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    Drug Topics' 2015 Salary Survey: Pharmacist incomes hold steady

    Satisfaction among pharmacists remains high, thanks in part to favorable compensation and benefits

    While the healthcare industry is rapidly evolving, one thing remains the same: Most pharmacists are happy in their profession. Pharmacists responding to Drug Topics’ 2015 salary survey continue to report high levels of satisfaction, in part because of the low unemployment, infrequent overtime, and high salaries that are characteristic of the profession.

    But the field isn't immune to the changing healthcare landscape, and as more Americans obtain healthcare coverage and pharmacists assume greater responsibilities in providing patient care, pharmacists are also finding that workload and stress levels are also on the rise.

    Marvin Moore"We're still holding onto the traditional roles of filling prescriptions and handing those to patients, and counseling and all that goes into that, but on top of that, more and more pharmacists are providing immunizations and taking blood pressures and healthcare screenings. And then, you know, we've got these MTM opportunities that we are trying to fit into the day as well," said Marvin Moore, PharmD, president and owner of The Medicine Shoppe in Two Rivers, Wisconsin.

    This year's salary survey polled 1,987 pharmacists working across the country in independent, hospital, chain, retail, mail-order, and payer environments to gauge trends in satisfaction, salaries, workloads, and stress among those in the field.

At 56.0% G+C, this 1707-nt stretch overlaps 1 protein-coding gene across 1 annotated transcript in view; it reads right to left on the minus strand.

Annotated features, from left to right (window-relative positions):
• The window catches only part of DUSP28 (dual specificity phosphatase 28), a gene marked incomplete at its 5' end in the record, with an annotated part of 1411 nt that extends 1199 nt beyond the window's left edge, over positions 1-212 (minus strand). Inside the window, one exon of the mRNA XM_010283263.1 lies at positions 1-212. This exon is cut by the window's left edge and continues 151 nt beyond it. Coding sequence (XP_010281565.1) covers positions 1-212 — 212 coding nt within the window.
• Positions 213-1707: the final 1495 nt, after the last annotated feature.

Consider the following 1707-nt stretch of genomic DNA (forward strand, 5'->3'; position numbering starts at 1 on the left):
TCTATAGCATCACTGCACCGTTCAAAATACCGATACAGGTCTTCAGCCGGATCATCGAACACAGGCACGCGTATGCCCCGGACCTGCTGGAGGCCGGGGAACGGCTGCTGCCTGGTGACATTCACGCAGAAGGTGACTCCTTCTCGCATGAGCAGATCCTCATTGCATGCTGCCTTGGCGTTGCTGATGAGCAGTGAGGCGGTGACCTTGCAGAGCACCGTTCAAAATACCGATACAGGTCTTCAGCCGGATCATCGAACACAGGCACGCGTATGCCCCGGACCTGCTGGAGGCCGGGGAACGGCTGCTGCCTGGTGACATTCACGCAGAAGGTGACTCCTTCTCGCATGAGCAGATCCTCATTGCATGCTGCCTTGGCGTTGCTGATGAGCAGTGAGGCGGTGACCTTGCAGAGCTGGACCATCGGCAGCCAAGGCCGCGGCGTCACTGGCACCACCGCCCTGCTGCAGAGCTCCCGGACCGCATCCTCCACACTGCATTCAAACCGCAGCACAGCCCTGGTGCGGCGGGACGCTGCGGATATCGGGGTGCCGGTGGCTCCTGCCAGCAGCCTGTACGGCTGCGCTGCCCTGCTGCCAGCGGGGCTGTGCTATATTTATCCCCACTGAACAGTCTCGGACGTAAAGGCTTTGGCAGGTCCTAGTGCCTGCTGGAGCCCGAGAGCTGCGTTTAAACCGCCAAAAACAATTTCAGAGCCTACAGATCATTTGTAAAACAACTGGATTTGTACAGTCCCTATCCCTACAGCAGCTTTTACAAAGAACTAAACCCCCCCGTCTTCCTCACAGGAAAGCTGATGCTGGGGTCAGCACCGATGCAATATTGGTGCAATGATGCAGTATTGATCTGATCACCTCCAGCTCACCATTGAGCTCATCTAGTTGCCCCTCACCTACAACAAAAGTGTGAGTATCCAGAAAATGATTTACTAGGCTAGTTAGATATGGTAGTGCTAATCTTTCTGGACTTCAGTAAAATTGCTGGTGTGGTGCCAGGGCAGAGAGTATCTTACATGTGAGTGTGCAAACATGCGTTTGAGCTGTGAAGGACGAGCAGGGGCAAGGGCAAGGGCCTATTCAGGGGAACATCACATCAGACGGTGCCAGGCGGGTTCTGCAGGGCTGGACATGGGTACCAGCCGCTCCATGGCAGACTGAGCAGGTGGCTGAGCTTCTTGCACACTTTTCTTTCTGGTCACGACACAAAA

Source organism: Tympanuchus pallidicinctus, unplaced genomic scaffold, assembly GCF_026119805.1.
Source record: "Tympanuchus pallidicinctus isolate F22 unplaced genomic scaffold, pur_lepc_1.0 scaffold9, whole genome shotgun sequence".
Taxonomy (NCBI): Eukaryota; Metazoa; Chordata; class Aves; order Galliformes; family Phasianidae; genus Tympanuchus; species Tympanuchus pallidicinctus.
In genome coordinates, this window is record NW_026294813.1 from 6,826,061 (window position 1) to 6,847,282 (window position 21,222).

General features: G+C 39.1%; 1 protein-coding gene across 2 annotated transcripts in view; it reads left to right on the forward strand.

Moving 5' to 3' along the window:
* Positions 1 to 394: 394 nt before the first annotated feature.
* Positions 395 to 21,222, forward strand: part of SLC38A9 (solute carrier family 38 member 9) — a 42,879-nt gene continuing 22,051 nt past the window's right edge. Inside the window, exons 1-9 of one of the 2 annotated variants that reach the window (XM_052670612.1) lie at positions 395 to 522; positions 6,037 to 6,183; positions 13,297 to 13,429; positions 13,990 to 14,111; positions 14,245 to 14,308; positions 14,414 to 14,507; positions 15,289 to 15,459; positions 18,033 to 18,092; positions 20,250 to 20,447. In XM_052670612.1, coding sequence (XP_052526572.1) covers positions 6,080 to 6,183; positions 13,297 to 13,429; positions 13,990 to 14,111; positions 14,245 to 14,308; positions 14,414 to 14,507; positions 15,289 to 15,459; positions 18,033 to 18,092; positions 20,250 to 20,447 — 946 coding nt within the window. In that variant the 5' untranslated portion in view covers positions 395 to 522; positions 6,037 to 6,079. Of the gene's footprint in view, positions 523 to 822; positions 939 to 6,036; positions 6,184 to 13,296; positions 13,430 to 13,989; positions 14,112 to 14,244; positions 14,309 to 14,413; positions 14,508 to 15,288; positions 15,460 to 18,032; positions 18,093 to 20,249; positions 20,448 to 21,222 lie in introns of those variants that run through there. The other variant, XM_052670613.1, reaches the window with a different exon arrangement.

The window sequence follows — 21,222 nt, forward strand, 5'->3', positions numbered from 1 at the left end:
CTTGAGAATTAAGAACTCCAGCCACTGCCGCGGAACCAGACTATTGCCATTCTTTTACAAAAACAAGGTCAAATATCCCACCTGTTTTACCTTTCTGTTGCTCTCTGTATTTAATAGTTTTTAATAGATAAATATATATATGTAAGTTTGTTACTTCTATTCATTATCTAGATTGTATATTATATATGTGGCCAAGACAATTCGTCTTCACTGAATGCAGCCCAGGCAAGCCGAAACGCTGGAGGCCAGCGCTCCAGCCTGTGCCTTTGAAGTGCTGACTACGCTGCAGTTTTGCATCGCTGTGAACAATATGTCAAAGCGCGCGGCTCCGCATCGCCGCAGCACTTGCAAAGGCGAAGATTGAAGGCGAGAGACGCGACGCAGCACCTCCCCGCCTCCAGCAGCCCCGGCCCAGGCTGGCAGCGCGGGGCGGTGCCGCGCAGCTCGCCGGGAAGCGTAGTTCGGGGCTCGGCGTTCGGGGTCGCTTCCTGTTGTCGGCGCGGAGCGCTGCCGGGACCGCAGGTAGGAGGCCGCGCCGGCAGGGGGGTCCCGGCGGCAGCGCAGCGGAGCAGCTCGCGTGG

Overall, nearly three-quarters of survey participants (73.2%) reported being either satisfied, very satisfied, or extremely satisfied with their jobs.

    Unemployment rates also continue to remain low, with 85.4% of respondents reporting full-time employment this year. Only 1.2% of those who responded were either unemployed or a temporary employee.

    Significant overtime is also not a factor for most pharmacists. According to the results, slightly more than half of the respondents — 52.3% —work between 40 and 44 hours a week, with just 8.1% reporting 50 or more work hours each week.

     

    Jill Sederstrom
    Jill Sederstrom is a Contributing Editor

    3 Comments

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    • RomaDowney
      Pharmacists are highly trained professionals who are able to evaluate certain medication use; prepare and dispense medications; educate patients about those medications; communicate with other health care providers. Pharmaceutical scientists are professionals who are expertly trained to develop, discover, manufacture and test new medications. For more information, visit our Pharmacy Technician page. It explains about pharmacy technician and pharmacist.
    • Anonymous
      Funny, I don't know any of these pharmacists that are satisfied with their jobs. Favorable benefits? Ours are garbage!
    • SteveAriens
      It seems that with a sampling of less than 1% of the labor pool seems extremely low to come to a valid conclusion. Does the 13%-14% that are employed.. but not full time.. working P/T voluntarily or involuntarily ? And some 10%-12% working for < $50/hr.. which was a normal pay scale 7-8 yrs ago.. would suggest that the pharmacist employment market/demand .. is not all that strong and perhaps weakening.. There was some 5 K/yr graduates 40 years ago.. that are now entering retirement age and we are now graduating some 14 -15 K/yr.. store growth is nearly stagnant ... and there are rumors that the majors are reevaluating all their 24 hr operations and may be trimming the number of 24 hr stores.. IMO.. the larger/long term picture for Pharmacist demand.. doesn't look all that rosy
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